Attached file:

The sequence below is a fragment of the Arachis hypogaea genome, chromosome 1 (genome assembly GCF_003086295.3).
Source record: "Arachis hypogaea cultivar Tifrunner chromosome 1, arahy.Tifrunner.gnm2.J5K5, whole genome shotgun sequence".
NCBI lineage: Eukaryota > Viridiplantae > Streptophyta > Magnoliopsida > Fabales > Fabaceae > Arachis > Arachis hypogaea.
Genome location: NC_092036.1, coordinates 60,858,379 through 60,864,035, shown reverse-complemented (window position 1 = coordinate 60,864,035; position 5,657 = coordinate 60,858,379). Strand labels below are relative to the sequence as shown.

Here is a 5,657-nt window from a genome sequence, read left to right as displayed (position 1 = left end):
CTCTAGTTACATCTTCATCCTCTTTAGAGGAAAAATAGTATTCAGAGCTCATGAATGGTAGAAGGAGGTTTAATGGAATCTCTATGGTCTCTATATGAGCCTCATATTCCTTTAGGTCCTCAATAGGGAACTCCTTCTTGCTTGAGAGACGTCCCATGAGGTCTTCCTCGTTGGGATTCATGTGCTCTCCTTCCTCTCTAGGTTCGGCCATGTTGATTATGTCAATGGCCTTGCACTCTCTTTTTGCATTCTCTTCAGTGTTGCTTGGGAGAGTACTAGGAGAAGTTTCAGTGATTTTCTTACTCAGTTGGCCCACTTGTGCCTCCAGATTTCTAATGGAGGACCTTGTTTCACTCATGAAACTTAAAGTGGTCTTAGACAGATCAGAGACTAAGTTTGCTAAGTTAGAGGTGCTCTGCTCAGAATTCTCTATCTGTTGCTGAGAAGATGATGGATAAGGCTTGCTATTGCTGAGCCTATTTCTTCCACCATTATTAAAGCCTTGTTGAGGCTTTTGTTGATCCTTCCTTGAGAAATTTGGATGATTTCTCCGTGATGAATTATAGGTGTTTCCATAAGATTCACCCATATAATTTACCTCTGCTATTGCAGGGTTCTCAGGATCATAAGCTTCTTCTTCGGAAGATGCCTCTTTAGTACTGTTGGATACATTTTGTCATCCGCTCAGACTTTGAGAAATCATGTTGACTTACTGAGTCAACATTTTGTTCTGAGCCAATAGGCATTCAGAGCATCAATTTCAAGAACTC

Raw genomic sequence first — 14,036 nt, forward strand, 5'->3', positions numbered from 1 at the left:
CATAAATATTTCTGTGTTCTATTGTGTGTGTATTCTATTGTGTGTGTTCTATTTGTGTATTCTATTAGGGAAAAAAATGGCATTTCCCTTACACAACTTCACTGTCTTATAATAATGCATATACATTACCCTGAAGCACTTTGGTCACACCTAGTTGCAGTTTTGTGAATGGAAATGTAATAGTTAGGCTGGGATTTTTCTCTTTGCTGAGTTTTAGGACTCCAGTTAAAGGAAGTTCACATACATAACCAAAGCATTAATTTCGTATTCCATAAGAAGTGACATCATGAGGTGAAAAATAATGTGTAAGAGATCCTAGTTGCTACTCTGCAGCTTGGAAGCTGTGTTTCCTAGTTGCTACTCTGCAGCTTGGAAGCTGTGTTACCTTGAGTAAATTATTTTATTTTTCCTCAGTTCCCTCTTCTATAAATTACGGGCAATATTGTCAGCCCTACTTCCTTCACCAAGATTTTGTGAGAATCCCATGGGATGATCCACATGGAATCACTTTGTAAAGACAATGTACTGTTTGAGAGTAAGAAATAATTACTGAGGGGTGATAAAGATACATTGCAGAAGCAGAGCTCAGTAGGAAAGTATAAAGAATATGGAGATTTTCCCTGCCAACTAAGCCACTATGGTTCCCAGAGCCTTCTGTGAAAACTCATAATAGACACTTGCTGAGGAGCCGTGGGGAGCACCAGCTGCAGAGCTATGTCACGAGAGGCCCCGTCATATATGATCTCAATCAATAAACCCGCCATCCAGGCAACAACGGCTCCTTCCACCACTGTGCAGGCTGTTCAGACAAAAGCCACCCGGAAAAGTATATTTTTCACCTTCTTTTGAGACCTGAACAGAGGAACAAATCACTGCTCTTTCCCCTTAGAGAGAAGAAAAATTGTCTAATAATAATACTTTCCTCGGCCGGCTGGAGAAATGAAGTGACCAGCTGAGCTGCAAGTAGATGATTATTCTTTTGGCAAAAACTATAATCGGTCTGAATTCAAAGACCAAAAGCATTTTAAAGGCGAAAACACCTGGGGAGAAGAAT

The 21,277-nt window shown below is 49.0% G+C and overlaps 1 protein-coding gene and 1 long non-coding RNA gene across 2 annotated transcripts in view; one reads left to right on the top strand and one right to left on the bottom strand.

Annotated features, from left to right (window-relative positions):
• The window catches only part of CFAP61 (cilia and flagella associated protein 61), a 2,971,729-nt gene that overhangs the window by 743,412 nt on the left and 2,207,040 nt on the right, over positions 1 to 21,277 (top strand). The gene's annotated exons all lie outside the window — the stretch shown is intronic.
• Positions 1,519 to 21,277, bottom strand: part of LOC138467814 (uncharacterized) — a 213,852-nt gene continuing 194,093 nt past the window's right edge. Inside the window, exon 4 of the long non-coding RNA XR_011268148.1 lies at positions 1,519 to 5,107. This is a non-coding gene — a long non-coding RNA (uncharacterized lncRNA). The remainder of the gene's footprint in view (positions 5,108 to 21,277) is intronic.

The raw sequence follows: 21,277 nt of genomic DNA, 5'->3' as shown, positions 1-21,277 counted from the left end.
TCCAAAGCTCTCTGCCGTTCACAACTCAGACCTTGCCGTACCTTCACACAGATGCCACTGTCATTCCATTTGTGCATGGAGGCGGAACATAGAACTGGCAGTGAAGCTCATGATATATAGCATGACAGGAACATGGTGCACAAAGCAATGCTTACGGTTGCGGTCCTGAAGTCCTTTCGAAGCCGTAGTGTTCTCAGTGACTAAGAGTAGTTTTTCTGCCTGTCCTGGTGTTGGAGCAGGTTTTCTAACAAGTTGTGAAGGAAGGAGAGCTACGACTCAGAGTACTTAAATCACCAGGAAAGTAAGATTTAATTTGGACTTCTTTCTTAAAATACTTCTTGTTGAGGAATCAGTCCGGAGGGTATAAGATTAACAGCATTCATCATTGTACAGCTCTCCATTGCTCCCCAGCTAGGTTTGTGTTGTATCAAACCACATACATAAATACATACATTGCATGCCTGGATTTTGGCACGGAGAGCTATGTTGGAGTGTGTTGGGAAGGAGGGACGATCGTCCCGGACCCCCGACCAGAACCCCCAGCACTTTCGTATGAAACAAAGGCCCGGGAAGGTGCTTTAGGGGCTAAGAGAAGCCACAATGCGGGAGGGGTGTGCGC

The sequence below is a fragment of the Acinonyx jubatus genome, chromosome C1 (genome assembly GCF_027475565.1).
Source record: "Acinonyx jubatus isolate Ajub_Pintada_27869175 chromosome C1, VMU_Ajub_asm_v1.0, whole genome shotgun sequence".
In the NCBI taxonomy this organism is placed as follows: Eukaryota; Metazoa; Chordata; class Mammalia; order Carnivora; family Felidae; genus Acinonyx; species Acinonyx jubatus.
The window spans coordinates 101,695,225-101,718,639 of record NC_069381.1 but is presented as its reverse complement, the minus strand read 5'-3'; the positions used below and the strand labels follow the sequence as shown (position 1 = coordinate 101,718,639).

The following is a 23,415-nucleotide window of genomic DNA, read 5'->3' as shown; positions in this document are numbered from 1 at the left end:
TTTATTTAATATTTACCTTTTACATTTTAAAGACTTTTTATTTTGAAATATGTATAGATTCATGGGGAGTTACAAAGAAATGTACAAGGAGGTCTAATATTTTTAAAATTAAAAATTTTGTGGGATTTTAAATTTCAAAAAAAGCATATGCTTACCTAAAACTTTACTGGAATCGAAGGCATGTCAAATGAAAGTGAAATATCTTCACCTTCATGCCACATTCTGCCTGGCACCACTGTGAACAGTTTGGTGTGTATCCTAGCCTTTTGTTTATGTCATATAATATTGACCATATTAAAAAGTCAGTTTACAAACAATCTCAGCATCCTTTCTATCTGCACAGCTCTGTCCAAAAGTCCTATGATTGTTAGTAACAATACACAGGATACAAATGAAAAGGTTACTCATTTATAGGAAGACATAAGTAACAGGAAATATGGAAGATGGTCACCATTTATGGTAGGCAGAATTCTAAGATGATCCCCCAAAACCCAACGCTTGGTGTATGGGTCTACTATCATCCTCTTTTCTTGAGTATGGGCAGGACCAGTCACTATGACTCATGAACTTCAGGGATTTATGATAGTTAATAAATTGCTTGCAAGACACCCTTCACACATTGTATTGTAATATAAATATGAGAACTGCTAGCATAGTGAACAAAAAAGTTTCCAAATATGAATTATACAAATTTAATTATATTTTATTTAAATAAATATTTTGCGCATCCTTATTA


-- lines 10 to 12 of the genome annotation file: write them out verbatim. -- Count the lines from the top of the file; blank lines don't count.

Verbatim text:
Annotated features, from left to right (window-relative positions):
• The window catches only part of CFAP61 (cilia and flagella associated protein 61), a 2,971,729-nt gene that overhangs the window by 743,412 nt on the left and 2,207,040 nt on the right, over positions 1 to 21,277 (top strand). The gene's annotated exons all lie outside the window — the stretch shown is intronic.
• Positions 1,519 to 21,277, bottom strand: part of LOC138467814 (uncharacterized) — a 213,852-nt gene continuing 194,093 nt past the window's right edge. Inside the window, exon 4 of the long non-coding RNA XR_011268148.1 lies at positions 1,519 to 5,107. This is a non-coding gene — a long non-coding RNA (uncharacterized lncRNA). The remainder of the gene's footprint in view (positions 5,108 to 21,277) is intronic.